1. Speaking for Kids
  2. Ensuring All Students Have Community Connections

Ensuring All Students Have Community Connections

June 2 – Raising kids isn’t easy.  All families need support to take care of their children, regardless of socioeconomic status, race/ethnicity, or geography.  And we know that all kids need the support of the community around them to ensure that they are healthy, developing appropriately, and learning the skills they need to succeed in school and in life.  For the average family, this means regular appointments with pediatricians; regular communication with child care and k-12 teachers; confiding in a family member, close friend or member of the clergy when times are particularly challenging.

But what happens when parents are so incredibly challenged that they can no longer provide for their kids?  What happens when their children no longer have access to that community support to ensure their well-being?  Unfortunately, this is what happened to Stoni Blair and Stephen Berry – the children whose story we all know from their tragic deaths when their mother used homeschooling as an excuse to keep them away from important community supports to abuse and ultimately murder them.

In response to their deaths, Rep. Stephanie Chang (D-Detroit) introduced HB 4498 that would provide some level of oversight for families who choose to homeschool their children.  This bill would require families to register with the Michigan Department of Education so that their children would be counted on the homeschooling registry.  This would put Michigan on the same level as the rest of the nation, as one of the few remaining states that doesn’t require homeschooling families to register with their education system.  And the bill would require twice-a-year in-person check-ins with a community support person of the parents’ choosing that could range from a doctor to a social worker to a child care provider to a member of the clergy.  This would help families and kids – regardless of whether they are educated in a school building or at home – connect to the supports they need to receive healthy, safe, and enriching educations.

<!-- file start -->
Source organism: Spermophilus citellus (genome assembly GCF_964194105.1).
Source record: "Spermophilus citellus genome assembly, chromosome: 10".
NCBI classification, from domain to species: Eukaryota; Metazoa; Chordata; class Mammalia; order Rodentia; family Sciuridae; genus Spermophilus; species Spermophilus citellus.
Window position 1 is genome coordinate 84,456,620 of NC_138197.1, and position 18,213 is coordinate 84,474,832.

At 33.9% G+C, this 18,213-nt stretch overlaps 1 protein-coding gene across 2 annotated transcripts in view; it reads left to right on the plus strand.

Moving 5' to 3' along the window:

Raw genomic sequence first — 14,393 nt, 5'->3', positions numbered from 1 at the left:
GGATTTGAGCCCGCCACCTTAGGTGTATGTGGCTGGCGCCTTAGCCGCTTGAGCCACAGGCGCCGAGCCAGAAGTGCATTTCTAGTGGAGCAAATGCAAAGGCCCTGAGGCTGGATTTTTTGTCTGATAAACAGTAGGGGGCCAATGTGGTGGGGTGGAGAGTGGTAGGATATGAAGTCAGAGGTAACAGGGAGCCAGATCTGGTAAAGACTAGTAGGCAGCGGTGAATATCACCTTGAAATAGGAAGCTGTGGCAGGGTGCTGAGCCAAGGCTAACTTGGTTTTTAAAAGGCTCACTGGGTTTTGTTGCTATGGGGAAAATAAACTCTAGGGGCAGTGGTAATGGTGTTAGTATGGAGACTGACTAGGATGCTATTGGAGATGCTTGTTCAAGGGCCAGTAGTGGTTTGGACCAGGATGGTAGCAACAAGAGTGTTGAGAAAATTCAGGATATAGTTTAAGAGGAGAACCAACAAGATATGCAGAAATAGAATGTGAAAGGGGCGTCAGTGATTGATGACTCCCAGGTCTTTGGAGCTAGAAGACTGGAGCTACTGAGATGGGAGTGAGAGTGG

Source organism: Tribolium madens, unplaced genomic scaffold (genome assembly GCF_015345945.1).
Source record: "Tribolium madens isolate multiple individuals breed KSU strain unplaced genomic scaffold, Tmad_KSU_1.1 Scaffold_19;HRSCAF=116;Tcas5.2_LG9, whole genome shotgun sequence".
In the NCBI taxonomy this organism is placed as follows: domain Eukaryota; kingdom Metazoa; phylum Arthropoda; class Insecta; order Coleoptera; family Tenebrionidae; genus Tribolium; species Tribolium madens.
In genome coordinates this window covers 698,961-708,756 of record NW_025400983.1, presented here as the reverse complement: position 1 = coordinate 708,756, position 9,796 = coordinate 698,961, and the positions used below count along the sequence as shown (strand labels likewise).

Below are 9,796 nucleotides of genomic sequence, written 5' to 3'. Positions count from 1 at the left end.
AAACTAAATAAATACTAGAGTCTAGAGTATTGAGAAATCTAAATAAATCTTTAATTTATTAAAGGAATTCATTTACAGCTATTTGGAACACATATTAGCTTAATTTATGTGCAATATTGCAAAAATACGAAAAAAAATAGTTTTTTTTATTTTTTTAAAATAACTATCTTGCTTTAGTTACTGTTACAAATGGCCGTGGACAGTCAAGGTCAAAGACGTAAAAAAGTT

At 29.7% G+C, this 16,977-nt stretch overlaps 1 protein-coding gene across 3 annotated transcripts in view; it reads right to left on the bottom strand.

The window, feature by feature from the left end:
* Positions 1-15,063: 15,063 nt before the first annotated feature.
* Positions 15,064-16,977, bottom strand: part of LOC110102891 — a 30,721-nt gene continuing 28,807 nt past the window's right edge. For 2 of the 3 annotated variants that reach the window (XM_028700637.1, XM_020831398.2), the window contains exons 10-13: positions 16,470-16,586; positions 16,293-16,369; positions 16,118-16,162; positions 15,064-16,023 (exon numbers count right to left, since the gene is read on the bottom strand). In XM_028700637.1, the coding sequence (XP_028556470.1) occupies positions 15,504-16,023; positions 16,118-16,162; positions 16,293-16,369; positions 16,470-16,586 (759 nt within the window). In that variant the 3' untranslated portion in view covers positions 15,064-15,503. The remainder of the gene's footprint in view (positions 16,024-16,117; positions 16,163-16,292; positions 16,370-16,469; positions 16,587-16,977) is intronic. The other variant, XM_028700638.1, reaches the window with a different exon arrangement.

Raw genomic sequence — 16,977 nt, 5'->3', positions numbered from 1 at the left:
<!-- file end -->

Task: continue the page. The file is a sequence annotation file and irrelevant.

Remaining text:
The tragic deaths of Stoni and Stephen and the subsequent introduction of Rep. Chang’s bill has spurred a lot of conversation at Michigan’s Children – as the state’s co-chapter lead of Prevent Child Abuse America – about what families truly need to provide safe, stable and nurturing homes for their children.  What happened to Stoni and Stephen are the anomaly.  But any child’s death is a stark reminder that Michigan needs to do more to support its most severely challenged families.  This means ensuring that parents have what they need to provide safe and stable homes including access to mental health services for kids and parents alike; ensuring that when families are identified by Child Protective Services as Stoni and Stephen were, that the child welfare system has sufficient resources to provide families with adequate and appropriate wraparound services; and truly acknowledging the trauma that parents and children experience and how to appropriately intervene with both in a trauma-informed way.  To do this, Michigan needs adequate investment in the intensive community-based services that CPS case workers could refer families to that would help families address things like mental health conditions, deep and persistent poverty, trauma and other major stressors.

Rep. Chang’s bill is a small step to make sure all kids and families have consistent connections to community support.  And we must take a closer look at the successes and challenges faced by the Michigan Department of Health and Human Services and the Department of Education to ensure that they have what they need to do their jobs well so that all families have the tools they need to adequately provide for their kids so that all children can succeed.

-Mina Hong

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